Artistic hands create a beautiful landscape out of mud as the opening credits roll. Premise and setting subtly established, the audience is introduced to the goings-on in a fictional village called Mangrul in Maharashtra.
Life is uncomplicated, without much fuss just like the barren stretch of land where protagonist Kesha’s (Girish Kulkarni) cow Kardi has strayed. Under a tree, simpleton Kesha has a vision of Dutta (god). Unable to decipher whether he’s been lucky, hallucinating or plain stupid, Kesha goes to town proclaiming that the lord has graced their village.
Kesha’s TV soap-crazy mother, wily politician Bhau (Nana Patekar), and the village elder Anna (Dilip Prabhawalkar) write off Kesha’s claims as illusion initially. Bhau does not believe Kesha but his wife Vahini (Sonali Kulkarni) believes firmly, so do other village folk.
All hell breaks loose when the otherwise wasted village youth propose to build a temple at the spot. So, real development (construction of a hospital) is put on the backburner to make way for Dutta’s abode, the economic and religious potential of which is far-reaching.
What ensues is a poignant tale of devious politics, the weakening rural fabric plagued by urban aspirations and most importantly the commercialisation of religion.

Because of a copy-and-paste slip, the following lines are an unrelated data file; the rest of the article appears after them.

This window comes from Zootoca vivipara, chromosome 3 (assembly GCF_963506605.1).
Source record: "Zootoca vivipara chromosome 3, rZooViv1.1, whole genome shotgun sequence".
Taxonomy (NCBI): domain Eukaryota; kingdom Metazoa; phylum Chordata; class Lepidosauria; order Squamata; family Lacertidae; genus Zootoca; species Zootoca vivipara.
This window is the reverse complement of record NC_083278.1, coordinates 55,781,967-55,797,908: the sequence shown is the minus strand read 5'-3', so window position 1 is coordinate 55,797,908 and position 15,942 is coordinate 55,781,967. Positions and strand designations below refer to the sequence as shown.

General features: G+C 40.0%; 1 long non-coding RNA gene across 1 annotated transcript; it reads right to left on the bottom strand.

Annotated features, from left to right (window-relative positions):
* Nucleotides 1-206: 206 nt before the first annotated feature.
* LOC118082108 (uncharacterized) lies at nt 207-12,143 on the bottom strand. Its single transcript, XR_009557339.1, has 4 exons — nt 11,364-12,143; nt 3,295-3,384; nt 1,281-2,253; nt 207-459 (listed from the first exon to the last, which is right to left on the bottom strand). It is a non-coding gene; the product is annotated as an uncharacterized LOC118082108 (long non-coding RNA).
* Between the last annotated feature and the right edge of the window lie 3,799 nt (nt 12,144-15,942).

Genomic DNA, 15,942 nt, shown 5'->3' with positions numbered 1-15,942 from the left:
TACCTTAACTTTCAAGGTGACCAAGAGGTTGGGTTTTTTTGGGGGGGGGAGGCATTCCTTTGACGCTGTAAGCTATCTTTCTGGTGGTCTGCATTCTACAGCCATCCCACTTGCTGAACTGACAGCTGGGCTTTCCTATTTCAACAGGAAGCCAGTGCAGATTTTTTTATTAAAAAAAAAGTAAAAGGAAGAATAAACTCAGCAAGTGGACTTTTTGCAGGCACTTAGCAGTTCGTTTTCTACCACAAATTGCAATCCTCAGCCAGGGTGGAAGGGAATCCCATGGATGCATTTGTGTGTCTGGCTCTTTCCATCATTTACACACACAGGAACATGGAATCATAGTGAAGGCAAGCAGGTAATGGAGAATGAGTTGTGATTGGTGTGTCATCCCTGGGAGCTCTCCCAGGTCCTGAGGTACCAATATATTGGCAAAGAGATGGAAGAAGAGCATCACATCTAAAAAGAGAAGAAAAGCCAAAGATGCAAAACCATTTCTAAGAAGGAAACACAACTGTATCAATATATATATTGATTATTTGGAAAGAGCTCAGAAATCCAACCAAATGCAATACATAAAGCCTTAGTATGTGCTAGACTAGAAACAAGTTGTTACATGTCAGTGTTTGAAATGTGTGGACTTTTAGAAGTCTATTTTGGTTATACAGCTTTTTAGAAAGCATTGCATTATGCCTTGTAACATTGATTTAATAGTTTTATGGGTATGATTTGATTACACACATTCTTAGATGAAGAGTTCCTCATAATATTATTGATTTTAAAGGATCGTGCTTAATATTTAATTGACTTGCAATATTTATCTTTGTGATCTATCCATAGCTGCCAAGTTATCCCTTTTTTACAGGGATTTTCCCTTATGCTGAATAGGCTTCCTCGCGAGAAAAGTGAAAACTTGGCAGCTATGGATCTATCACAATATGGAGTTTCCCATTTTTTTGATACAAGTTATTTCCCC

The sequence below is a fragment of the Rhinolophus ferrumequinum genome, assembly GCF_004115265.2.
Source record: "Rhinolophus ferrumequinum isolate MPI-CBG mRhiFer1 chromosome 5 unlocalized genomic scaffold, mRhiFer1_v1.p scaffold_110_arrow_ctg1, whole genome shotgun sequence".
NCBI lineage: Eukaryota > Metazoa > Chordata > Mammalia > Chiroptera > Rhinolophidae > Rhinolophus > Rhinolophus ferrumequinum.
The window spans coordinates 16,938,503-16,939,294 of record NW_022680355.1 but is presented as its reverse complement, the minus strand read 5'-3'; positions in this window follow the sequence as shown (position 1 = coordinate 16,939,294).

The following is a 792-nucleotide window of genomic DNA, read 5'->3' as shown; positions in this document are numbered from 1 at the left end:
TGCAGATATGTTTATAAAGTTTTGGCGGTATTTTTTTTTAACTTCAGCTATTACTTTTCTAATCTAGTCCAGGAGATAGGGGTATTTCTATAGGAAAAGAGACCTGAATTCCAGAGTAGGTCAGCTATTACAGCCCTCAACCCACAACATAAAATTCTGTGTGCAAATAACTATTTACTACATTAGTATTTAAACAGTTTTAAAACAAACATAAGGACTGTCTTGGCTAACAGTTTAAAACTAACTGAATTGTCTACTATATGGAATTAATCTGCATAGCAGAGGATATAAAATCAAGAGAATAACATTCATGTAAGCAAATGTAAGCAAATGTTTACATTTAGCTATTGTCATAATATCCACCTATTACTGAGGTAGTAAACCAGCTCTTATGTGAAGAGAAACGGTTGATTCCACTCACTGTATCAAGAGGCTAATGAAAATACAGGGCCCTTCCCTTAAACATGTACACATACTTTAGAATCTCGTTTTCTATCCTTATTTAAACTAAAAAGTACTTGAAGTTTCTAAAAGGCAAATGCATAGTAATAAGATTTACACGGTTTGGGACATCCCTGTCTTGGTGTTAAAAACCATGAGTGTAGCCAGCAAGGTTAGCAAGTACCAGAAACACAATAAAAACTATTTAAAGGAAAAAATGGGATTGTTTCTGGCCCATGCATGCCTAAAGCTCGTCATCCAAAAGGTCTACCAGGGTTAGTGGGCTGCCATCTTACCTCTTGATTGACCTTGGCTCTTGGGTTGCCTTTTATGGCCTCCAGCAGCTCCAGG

A film dealing with religion and its perception runs the risk of being preachy, but not once in Deool does writer-actor Girish Kulkarni take his audience for granted. He ingeniously poses reflective questions that demand answers of believers. For the atheists, the premise itself might be frivolous ground to make a two-and-a-half hour movie out of. But never mind…
With star performers like Nana Patekar, Sonali Kulkarni and Dilip Prabhawalkar and laurels brought home from a great response at Busan Film Festival, Abu Dhabi Film Festival and more recently the MAMI International Film Festival, Deool is definitely among the best of Marathi cinema. Rajiv Patil-directed Pangira (released in May this year) treaded a similar path but lost to overbearing banter.
The makers of Deool employ unsophisticated yet genuinely funny dialogue to lighten the mood, highlight varied hues of emotions and values the characters display.
Frankly, there are too many characters in Deool. But none of them ever gives the impression of being just another face in the crowd. From the aspiring politician-sidekick Appa, to the docile Sarpanch (a woman for a change) and from the desperate journalist Mahasangram to the overly physical Pinki (Kesha’s girlfriend), all make a mark in the allotted screen time. Girish as Kesha is effortlessly expressive, moving the audience to feel with him for the increasingly putrid fabric of rural India.
Sudhakar Reddy’s camerawork speaks volumes, while Mangesh Dhakde’s foot-tapping music adds to the beauty of Deool. The Dutta Dutta song gives Deool’s purpose a modern rap twist. The only problem is the length, the film drags towards the fag end. For the non-Marathi speaking population, the English sub-titles are more or less accurate. So language should be no barrier for a masterpiece that Deool is.
There’s too much going for Deool. It is an Indian language film to be proud of. For God’s sake, don’t miss it.
Source:Daily News & Analysis(DNA)